Perhaps this was the first in a series of rugs to be pulled out from underneath Bills fans over the next 14 years. Smith, hampered by a knee sprain and inconsistent (to be kind) play, would need the help of the unheralded Linton to carry the load. Smith’s 300 carries in 1998 would drop to 165 in ’99, 40 less than his “back up.” The two combined to produce a top ten rushing attack though, and with a good-but-not-great offensive line and mediocre passing attack, it may seem confusing as to how the gruesome twosome could translate to such a successful ground game.
This brings us to the X-Factor of the 1999 running attack and one of only two Pro Bowlers on the squad: Sam Gash. I have a soft spot for the fullback position and I’m inclined to think that a lot of my affection stems from watching Gash earn back-to-back trips to Hawaii during his two year layover in Buffalo (2003 notwithstanding). The role Gash’s blocking and veteran guile served as a stabilizing force in the offense cannot be overstated and I believe goes a long way in explaining how Smith and Linton, with all of their individual shortcomings, could combine to form a running attack that was the backbone of an 11- win offense.
Predominant 2012 starting backfield:
CJ Spiller (16 GP/7 GS, 1,244 yds/207 att, 6 TD, 6.0 YPC, 459 yds/43 receptions, 2 TD, 3 fumbles)
Primary reserve 2012 backfield (played in at least 10 games):
Fred Jackson (10 GP/7 GS, 437 yds/115 att, 3 TD, 217 yds/34 rec, 1 TD, 5 fumbles)
Corey McIntyre (13 GP/2 GS, 0 yds/0 att, 9 yds/1 rec)
What jumps out about this unit:
As a Bills fan I look at CJ’s carries, think about the blank look and weak beard on Chan Gailey’s face and begin to slowly cry myself to sleep. As the objective blogger that I am however, I see a running back rounding into the prime of his career who just posted one of the most efficient seasons in NFL history. Once the frustration regarding Spiller’s involvement in the offense (or lack thereof) subsides, I see a single player worth the price of admission on his own, the likes of which Orchard Park hasn’t seen since Number 34 himself.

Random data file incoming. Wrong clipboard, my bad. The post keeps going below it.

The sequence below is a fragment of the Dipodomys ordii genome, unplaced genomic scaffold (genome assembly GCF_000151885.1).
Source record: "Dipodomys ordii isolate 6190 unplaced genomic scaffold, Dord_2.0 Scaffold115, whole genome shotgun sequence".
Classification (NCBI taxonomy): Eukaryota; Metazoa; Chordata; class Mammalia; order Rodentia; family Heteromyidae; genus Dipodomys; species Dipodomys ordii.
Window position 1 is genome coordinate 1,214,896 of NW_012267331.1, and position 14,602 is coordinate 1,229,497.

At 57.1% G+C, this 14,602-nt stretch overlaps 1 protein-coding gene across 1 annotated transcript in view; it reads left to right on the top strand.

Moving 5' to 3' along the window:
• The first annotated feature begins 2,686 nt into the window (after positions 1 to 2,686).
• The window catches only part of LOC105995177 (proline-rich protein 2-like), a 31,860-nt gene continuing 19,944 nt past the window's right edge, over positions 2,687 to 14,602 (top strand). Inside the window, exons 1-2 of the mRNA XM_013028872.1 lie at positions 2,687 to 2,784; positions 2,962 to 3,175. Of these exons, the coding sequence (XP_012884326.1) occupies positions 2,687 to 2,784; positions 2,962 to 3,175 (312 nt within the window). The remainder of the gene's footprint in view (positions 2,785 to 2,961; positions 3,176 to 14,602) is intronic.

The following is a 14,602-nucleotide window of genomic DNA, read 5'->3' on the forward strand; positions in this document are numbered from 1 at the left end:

You can’t look at the 2012 backfield without wondering what might have been for Fred Jackson, though. In 2011, he played the first half of the season like a dark horse MVP candidate before suffering a broken leg that, even from my seat perched on my old roommate’s tacky white leather couch, felt like the gaping hole that would officially sink our rapidly-submerging ship of a season. I had an eerily similar feeling when he sprained his knee and derailed his season in 2012, which is rather unfortunate when you consider that occurred in Week 1, but such is our struggle with irrelevancy. For all of CJ’s brilliance, it hurt to see Freddy lose another season to injury in such a prolonged and depressing fashion, and one can only wonder what the two-headed monster of Spiller and Jackson could have done to help plug the many holes of the Gailey/Fitzpatrick Comedy Hour.